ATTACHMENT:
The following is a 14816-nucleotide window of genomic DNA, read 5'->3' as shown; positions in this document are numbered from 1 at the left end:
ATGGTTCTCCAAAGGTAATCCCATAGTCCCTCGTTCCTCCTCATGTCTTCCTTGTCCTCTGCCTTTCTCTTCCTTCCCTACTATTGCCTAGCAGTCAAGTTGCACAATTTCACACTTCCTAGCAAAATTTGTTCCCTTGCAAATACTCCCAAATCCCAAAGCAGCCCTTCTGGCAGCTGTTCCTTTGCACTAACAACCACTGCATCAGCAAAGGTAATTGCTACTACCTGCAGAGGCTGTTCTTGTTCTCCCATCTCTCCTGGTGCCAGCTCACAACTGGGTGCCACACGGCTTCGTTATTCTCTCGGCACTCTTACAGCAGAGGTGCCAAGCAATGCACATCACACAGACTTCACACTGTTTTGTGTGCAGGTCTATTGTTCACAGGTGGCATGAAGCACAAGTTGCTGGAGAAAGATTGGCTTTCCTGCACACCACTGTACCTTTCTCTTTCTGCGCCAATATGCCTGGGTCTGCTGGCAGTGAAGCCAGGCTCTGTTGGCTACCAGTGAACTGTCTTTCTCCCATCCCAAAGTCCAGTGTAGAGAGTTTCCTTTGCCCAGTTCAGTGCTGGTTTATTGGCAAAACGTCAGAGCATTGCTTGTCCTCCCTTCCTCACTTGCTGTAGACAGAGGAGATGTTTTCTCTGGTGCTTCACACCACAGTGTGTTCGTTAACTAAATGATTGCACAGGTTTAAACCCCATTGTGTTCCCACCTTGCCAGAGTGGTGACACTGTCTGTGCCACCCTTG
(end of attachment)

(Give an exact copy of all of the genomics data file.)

The following is a 14816-nucleotide window of genomic DNA, read 5'->3' as shown; positions in this document are numbered from 1 at the left end:
ATGGTTCTCCAAAGGTAATCCCATAGTCCCTCGTTCCTCCTCATGTCTTCCTTGTCCTCTGCCTTTCTCTTCCTTCCCTACTATTGCCTAGCAGTCAAGTTGCACAATTTCACACTTCCTAGCAAAATTTGTTCCCTTGCAAATACTCCCAAATCCCAAAGCAGCCCTTCTGGCAGCTGTTCCTTTGCACTAACAACCACTGCATCAGCAAAGGTAATTGCTACTACCTGCAGAGGCTGTTCTTGTTCTCCCATCTCTCCTGGTGCCAGCTCACAACTGGGTGCCACACGGCTTCGTTATTCTCTCGGCACTCTTACAGCAGAGGTGCCAAGCAATGCACATCACACAGACTTCACACTGTTTTGTGTGCAGGTCTATTGTTCACAGGTGGCATGAAGCACAAGTTGCTGGAGAAAGATTGGCTTTCCTGCACACCACTGTACCTTTCTCTTTCTGCGCCAATATGCCTGGGTCTGCTGGCAGTGAAGCCAGGCTCTGTTGGCTACCAGTGAACTGTCTTTCTCCCATCCCAAAGTCCAGTGTAGAGAGTTTCCTTTGCCCAGTTCAGTGCTGGTTTATTGGCAAAACGTCAGAGCATTGCTTGTCCTCCCTTCCTCACTTGCTGTAGACAGAGGAGATGTTTTCTCTGGTGCTTCACACCACAGTGTGTTCGTTAACTAAATGATTGCACAGGTTTAAACCCCATTGTGTTCCCACCTTGCCAGAGTGGTGACACTGTCTGTGCCACCCTTG